Long-acting injectable cabotegravir is highly effective for the prevention of HIV infection in cisgender men and transgender women who have sex with men [news release]. HIV Prevention Trials Network; May 18, 2020.
The HIV Prevention Trials Network (HPTN) announced today results from HPTN 083, a global randomized, controlled, double-blind study that compared the safety and efficacy of long-acting injectable cabotegravir (CAB LA) to daily oral tenofovir/emtricitabine (TDF/FTC) (Truvada) for pre-exposure prophylaxis (PrEP). The study showed that CAB LA lowered HIV incidence among cisgender men and transgender women who have sex with men. During a planned review of study data, an independent Data and Safety Monitoring Board (DSMB) recommended that the study results be announced as soon as possible. The study sponsor, the National Institute of Allergy and Infectious Diseases (NIAID), part of the National Institutes of Health, agreed with this recommendation.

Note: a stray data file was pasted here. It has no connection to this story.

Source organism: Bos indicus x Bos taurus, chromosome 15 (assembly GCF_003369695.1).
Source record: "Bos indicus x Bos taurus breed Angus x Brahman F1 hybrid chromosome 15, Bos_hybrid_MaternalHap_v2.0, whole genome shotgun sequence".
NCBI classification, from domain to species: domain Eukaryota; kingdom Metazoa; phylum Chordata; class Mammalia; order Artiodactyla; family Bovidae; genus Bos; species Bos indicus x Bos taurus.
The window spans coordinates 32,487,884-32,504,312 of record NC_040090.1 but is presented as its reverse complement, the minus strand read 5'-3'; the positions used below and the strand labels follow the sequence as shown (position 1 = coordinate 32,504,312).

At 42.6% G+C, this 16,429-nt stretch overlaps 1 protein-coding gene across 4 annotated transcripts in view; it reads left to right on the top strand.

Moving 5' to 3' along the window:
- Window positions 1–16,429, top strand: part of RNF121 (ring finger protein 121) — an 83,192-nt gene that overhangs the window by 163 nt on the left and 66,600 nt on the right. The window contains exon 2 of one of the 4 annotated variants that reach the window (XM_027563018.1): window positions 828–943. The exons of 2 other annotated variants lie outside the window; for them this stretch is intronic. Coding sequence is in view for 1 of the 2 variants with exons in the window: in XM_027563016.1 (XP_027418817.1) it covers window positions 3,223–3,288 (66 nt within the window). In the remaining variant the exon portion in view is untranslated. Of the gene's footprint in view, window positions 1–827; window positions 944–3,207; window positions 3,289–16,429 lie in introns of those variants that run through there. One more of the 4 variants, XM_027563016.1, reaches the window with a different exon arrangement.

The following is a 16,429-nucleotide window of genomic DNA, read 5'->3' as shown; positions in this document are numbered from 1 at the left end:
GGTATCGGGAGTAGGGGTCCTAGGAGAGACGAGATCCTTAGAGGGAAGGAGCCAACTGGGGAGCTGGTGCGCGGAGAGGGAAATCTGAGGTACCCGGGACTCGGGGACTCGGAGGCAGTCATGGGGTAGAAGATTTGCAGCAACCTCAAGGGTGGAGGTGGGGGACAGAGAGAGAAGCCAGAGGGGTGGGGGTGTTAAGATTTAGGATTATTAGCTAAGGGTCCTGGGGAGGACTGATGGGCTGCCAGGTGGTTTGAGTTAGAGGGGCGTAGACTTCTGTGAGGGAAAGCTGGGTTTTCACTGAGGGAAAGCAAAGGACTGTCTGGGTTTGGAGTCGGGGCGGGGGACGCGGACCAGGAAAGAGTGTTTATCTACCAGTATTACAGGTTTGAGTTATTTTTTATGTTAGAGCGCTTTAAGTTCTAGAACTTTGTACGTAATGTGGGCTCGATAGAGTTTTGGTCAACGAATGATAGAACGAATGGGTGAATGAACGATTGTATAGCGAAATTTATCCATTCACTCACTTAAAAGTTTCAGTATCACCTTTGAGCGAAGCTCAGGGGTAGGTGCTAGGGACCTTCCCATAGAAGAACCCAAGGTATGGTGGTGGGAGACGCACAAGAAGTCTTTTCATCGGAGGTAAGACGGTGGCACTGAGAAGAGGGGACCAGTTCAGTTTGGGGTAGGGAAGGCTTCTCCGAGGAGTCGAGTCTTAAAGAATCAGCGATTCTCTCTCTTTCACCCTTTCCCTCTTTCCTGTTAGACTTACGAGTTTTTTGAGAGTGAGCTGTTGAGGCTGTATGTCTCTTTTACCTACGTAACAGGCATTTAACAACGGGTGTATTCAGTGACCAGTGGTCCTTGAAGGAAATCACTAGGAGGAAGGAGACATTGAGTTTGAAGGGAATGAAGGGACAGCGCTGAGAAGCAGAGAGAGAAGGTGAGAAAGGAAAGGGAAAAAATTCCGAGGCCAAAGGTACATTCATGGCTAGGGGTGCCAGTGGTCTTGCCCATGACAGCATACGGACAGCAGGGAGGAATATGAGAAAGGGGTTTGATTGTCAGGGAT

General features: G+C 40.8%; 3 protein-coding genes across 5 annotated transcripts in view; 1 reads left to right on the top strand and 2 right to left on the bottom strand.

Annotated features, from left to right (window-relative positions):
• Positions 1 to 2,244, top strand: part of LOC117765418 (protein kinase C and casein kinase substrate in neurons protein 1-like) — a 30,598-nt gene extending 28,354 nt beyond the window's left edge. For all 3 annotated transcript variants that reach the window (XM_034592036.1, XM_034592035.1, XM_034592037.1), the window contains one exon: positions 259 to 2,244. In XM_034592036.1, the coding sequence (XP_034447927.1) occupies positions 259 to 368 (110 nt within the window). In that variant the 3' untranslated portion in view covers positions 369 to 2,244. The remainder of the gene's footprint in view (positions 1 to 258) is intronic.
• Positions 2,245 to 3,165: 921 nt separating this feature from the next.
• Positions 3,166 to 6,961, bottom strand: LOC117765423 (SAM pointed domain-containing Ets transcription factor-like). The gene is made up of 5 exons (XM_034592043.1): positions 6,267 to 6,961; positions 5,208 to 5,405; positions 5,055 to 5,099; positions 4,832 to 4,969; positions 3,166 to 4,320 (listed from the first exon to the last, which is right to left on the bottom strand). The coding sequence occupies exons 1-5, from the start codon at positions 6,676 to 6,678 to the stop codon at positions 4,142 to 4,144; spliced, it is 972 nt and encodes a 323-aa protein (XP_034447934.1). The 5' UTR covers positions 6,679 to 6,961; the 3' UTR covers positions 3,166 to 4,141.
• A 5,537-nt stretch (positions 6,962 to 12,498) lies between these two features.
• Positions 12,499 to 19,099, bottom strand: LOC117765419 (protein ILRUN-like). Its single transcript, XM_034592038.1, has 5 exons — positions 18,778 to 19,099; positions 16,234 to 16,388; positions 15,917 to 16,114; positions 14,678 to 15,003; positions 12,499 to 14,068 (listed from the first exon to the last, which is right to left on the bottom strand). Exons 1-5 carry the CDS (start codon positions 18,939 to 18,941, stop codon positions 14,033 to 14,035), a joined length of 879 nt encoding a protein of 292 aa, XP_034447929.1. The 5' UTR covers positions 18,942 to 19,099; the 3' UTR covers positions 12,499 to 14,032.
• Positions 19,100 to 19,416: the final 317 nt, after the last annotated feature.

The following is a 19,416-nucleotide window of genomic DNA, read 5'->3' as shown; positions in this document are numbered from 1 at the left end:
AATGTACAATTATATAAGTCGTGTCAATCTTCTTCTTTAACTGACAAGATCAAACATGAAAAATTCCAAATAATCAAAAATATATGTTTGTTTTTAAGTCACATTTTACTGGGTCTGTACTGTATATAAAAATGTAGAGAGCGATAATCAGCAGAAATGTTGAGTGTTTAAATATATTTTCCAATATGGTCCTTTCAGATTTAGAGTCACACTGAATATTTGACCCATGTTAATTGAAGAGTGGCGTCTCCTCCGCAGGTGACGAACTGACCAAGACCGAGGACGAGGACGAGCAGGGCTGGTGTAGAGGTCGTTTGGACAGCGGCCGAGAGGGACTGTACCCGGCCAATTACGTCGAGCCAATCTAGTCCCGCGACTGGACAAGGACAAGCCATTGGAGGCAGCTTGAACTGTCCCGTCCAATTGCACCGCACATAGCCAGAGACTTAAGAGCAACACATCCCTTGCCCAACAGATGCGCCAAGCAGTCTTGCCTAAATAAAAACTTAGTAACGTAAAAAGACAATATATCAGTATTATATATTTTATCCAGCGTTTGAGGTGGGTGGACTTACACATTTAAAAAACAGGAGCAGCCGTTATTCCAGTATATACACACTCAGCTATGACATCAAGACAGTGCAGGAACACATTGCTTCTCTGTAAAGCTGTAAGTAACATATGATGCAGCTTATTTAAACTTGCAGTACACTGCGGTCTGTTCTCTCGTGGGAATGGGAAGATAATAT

“Demonstrating conclusively that long-acting injectable cabotegravir is highly effective almost two years earlier than originally expected is exciting news,” said HPTN 083 protocol chair Raphael J. Landovitz, M.D., M.Sc. “It is inspiring that we may soon have additional HIV prevention options for at-risk individuals who have difficulty with or prefer not to take pills. We are indebted to our study participants and clinical research sites.” Dr. Landovitz is a professor of medicine in the Division of Infectious Diseases at the David Geffen School of Medicine at the University of California, Los Angeles (UCLA) and associate director of the UCLA Center for Clinical AIDS Research & Education (CARE).